Ys Memories of Celceta - PC Review

In a story as old as roleplaying games, Ys: Memories of Celceta, places you into the role of Adol Christin, a fiery young man with a shock of red hair who is suffering from amnesia. Though the cliché concept of Memories of Celceta is nearly as tired as they come, the latest port over from the original North American 2013 PlayStation Vita title of the same name is enjoyable if a bit stale at times. Retracing Adol's steps as he works to map out a dangerous forest, and thus his memories, party with up to two other playable characters at a time, each with their own unique attack types which lead to additional layers of strategy beyond the atypical hack-and-slash clones of The Legend of Zelda. Even for its technical warts and tired storyline, Ys: Memories of Celceta is a fun if not necessarily gripping adventure that after nearly 5 years has finally made its way onto PC.

I am quite conflicted when it comes to Ys: Memories of Celceta as I have been looking for a new franchise to dabble in, regardless of genre; I just wanted something new to me and when the opportunity arose to review the port of Memories of Celceta I decided to give it a go. Here was a long-standing and apparently beloved franchise in a genre of games (RPG / ARPG) that I have long held near-and-dear to my heart, so I was excited, yet a lot of what helped put the genre on the map; the action, corny script, overdramatic characters, easily-recognizable tropes, and the like, have now come to really only grate on my nerves as I have gotten older. It is, truly, quite remarkable at how a game that is only 5 years old can feel so old and tired when ported to a new platform.

Do not get me wrong, Ys: Memories of Celceta is not a bad game; just tired and lacking any real originality. I guess that is one of the downsides to ports; whatever it is that it is doing, one thing is for certain … it has *literally* been done before.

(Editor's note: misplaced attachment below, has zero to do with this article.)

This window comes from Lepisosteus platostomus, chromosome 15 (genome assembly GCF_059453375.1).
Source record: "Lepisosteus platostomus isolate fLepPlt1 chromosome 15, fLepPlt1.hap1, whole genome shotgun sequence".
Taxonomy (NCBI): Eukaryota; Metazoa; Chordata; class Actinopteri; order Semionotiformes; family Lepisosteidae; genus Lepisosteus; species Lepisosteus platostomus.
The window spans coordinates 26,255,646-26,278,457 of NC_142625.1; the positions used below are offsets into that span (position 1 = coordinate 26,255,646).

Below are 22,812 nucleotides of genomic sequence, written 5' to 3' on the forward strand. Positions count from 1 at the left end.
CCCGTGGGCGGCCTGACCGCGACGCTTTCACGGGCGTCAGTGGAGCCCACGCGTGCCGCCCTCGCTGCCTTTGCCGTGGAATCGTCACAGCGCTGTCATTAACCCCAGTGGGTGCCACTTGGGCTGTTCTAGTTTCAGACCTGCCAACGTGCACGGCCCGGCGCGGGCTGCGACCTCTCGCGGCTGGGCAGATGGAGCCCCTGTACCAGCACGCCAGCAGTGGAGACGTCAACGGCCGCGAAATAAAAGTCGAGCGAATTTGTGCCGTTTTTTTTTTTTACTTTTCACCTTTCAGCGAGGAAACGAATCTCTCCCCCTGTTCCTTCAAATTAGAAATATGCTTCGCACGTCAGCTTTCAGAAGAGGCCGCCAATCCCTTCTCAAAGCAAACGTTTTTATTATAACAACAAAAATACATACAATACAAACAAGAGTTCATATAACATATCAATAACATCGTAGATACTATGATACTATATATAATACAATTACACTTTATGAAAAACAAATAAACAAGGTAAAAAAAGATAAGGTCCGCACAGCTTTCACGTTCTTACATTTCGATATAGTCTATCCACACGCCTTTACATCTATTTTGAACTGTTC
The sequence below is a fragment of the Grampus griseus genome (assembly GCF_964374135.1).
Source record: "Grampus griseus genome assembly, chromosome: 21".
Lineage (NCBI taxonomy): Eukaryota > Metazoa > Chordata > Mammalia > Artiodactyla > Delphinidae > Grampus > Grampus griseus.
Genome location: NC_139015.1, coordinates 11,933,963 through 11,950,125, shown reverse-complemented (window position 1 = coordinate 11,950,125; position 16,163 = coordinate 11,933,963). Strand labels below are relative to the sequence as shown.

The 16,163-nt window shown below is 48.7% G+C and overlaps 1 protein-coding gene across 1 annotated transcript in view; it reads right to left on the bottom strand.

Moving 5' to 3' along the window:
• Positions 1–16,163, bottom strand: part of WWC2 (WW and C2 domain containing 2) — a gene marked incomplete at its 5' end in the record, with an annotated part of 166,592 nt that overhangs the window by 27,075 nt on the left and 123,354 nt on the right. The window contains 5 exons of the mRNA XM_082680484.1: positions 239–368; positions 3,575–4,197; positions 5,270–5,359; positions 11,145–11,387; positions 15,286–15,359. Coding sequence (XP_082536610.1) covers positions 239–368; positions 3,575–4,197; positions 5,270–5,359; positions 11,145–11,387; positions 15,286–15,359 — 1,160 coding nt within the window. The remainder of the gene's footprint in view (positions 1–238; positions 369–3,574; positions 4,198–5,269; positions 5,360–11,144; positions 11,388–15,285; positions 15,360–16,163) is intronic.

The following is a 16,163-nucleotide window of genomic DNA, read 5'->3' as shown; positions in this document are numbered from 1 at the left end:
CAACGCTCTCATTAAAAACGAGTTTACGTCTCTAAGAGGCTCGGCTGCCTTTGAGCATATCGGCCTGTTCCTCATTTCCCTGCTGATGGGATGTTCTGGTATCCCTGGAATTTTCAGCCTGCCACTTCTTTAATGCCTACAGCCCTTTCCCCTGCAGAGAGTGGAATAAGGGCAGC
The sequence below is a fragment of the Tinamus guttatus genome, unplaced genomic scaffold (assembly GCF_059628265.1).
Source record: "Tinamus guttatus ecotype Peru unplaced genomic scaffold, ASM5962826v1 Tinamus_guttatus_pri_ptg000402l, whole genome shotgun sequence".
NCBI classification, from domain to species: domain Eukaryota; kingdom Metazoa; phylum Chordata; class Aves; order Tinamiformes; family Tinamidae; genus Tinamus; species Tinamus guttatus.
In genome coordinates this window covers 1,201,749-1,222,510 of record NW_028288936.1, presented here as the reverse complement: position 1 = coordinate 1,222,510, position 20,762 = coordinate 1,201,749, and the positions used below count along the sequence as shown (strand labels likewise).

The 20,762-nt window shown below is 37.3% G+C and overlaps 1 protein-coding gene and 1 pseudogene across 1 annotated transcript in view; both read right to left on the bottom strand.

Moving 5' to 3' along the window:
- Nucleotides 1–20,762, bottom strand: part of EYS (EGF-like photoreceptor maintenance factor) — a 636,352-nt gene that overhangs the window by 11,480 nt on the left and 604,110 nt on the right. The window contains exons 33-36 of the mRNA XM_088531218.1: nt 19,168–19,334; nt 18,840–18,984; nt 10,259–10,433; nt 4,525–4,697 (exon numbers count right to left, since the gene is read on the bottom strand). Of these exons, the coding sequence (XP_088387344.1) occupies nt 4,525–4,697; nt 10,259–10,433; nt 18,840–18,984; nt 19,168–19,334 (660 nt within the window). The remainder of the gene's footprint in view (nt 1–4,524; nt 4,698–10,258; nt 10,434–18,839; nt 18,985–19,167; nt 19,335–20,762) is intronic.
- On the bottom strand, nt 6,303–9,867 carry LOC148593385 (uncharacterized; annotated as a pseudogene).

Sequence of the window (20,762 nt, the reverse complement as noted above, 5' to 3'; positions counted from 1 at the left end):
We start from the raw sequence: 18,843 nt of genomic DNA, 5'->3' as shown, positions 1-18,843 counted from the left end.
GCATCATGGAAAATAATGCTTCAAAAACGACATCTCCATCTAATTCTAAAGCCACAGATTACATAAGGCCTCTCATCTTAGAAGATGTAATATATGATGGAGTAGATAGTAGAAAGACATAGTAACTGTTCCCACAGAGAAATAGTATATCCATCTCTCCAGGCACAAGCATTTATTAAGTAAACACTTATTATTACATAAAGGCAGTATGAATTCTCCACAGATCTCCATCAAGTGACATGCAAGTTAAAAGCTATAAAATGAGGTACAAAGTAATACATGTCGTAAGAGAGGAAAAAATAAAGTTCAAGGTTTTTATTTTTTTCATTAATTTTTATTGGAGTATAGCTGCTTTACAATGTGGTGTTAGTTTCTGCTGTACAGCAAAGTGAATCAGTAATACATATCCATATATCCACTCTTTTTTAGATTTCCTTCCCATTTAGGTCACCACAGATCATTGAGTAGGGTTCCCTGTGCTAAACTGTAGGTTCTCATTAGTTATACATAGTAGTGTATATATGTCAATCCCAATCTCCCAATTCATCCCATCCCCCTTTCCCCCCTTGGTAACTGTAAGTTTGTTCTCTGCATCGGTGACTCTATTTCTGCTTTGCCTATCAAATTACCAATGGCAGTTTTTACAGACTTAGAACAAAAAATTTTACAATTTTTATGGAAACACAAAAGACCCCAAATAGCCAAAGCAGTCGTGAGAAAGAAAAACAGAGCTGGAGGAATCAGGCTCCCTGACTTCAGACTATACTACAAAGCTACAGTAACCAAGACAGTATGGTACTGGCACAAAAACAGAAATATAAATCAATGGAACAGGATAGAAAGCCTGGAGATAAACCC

Though the story may be bland and about as trope-like as it can come, the action is still enjoyable. With a party that contains three playable characters that you can switch between, your tactical options are a hair above the atypical hack-and-slash RPG, largely due to the fact that the characters all have varying "types" with regard to the damage they deal. There are conveniently three types of attack damage, Slash, Pierce, and Smash, conveniently, there are enemies that are weak to said attack damage types.

Where the added level of tactical action gameplay comes in lies not just with the damage type, but the ability to quickly switch between the characters in combat to apply the maximum damage to the enemy. Adding to the albeit shallow tactical combat is a robust crafting system. Though crafting in RPGs has been around for quite some time, Memories of Celceta's crafting feels a little deeper than other titles of its time.

When comparing apples to apples based on original release times, Ys would definitely be more fleshed out than comparables. On the other hand when comparing the PC port of today to comparable crafting systems for action RPGs and it comes to light that it is in itself a shallow experience. Not to say it is of subpar quality, just lacking in depth when compared to other titles.

That said, Ys: Memories of Celceta *did* accomplish many of the things I was looking for within a new franchise; it is a series of games that I have not experienced before while scratching the action-RPG itch that I have had for some time. With clean, highly adjustable graphics, running along smoothly along at 60 FPS is a wonderful affair and after Nihon Falcom / XSEED pushed through a fix to address combat slowing down a bit at higher framerates, an extremely fast and engaging experience.

When combining the delicious sound effects, voice acting, and snappy combat, Ys: Memories of Celceta is both a successful port and a fun little title; just try to reduce any expectation of it bringing something new and exciting to the table.

Game Information

Nihon Falcom
Marvelous USA, Inc.
Single Player
Other Platform(s):
Sony PlayStation Vita

Provided by Publisher

Article by Robert